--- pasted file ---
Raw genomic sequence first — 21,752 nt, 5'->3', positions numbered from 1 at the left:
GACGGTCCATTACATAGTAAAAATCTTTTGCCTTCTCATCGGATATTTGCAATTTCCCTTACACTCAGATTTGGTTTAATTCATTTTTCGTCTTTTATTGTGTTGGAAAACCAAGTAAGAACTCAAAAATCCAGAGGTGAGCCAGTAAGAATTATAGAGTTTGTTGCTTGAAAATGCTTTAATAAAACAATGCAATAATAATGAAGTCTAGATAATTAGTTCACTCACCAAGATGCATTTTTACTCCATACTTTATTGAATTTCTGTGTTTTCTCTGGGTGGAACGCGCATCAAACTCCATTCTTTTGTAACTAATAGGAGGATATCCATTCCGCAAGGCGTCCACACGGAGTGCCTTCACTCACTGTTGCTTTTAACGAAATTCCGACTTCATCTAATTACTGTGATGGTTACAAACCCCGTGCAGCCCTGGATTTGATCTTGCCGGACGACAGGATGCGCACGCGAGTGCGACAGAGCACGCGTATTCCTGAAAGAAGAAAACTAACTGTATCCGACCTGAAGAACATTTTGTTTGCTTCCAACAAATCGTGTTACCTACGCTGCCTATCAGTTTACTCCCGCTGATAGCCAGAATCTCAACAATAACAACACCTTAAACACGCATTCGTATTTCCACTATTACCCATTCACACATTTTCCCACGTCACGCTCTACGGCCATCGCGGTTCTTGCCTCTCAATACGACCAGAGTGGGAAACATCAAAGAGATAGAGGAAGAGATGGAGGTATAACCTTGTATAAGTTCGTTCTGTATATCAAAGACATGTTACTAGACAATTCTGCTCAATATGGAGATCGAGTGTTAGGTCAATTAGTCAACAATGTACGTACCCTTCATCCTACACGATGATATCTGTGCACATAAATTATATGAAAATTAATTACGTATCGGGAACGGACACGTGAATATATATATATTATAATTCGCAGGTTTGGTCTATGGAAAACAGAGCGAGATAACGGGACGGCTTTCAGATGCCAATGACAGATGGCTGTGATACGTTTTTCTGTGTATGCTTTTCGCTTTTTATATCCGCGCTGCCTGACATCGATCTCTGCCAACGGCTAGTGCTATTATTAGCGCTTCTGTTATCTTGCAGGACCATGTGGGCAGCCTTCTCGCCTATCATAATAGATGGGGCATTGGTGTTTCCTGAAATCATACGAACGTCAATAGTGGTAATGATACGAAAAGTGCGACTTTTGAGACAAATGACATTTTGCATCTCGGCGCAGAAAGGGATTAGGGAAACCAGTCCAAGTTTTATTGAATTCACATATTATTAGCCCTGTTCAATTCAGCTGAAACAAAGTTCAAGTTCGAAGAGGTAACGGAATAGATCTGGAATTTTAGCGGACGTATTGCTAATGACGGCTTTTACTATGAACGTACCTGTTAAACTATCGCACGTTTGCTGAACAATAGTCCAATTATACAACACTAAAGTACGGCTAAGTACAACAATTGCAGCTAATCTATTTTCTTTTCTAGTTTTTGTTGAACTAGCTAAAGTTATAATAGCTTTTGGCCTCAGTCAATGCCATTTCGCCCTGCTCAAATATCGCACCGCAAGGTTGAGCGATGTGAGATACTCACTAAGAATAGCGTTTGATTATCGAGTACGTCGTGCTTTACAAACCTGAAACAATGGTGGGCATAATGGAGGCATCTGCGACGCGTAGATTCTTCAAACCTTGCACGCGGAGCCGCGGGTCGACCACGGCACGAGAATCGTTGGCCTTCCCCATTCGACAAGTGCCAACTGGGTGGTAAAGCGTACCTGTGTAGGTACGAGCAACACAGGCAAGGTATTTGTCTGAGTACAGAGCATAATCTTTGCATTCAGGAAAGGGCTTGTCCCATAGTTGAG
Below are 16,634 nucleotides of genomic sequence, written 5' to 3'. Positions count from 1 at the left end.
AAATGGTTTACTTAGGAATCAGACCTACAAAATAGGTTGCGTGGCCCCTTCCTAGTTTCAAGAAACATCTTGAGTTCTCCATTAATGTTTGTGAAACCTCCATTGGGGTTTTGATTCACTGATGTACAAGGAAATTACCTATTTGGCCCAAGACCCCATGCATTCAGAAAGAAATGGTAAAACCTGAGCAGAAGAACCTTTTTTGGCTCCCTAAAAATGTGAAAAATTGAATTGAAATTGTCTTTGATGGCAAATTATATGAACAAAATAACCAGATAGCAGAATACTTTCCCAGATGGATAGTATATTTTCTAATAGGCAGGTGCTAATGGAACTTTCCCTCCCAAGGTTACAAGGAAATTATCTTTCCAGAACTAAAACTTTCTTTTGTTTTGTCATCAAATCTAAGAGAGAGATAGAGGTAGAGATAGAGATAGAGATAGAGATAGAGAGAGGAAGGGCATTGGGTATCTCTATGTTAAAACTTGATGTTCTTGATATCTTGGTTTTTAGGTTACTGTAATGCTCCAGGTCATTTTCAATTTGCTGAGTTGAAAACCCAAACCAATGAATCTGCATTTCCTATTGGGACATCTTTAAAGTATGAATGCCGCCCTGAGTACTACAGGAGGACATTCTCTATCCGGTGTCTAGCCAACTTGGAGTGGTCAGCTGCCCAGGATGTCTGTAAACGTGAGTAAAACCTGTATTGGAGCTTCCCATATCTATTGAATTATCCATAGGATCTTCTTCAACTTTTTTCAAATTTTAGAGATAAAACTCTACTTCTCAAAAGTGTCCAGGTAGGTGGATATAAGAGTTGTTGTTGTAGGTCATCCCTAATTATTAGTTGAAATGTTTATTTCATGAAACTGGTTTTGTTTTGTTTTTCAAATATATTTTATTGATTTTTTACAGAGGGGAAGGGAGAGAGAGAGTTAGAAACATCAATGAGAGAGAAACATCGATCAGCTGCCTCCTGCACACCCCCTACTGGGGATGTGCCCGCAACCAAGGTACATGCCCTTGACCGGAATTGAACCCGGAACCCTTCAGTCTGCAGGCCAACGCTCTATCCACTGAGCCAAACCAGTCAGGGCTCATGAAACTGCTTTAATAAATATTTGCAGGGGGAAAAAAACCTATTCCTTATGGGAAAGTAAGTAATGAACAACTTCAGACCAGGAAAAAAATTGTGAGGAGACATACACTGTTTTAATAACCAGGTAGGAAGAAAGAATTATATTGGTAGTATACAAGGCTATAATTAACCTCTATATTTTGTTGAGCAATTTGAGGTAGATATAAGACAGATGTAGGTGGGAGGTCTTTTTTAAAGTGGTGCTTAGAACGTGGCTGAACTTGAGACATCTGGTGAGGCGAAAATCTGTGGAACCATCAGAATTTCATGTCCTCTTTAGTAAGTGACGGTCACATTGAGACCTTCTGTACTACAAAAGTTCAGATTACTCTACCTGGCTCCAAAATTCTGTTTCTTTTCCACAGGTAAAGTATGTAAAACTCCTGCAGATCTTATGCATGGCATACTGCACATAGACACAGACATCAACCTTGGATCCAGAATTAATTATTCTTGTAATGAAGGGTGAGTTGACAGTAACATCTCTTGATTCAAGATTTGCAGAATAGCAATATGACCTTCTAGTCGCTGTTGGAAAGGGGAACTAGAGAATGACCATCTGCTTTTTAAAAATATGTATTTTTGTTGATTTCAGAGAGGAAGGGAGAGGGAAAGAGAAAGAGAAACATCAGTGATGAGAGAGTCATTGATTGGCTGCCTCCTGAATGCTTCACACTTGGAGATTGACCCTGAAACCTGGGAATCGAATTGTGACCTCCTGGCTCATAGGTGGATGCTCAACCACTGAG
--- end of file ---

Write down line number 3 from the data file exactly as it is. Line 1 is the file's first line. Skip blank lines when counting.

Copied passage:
Below are 16,634 nucleotides of genomic sequence, written 5' to 3'. Positions count from 1 at the left end.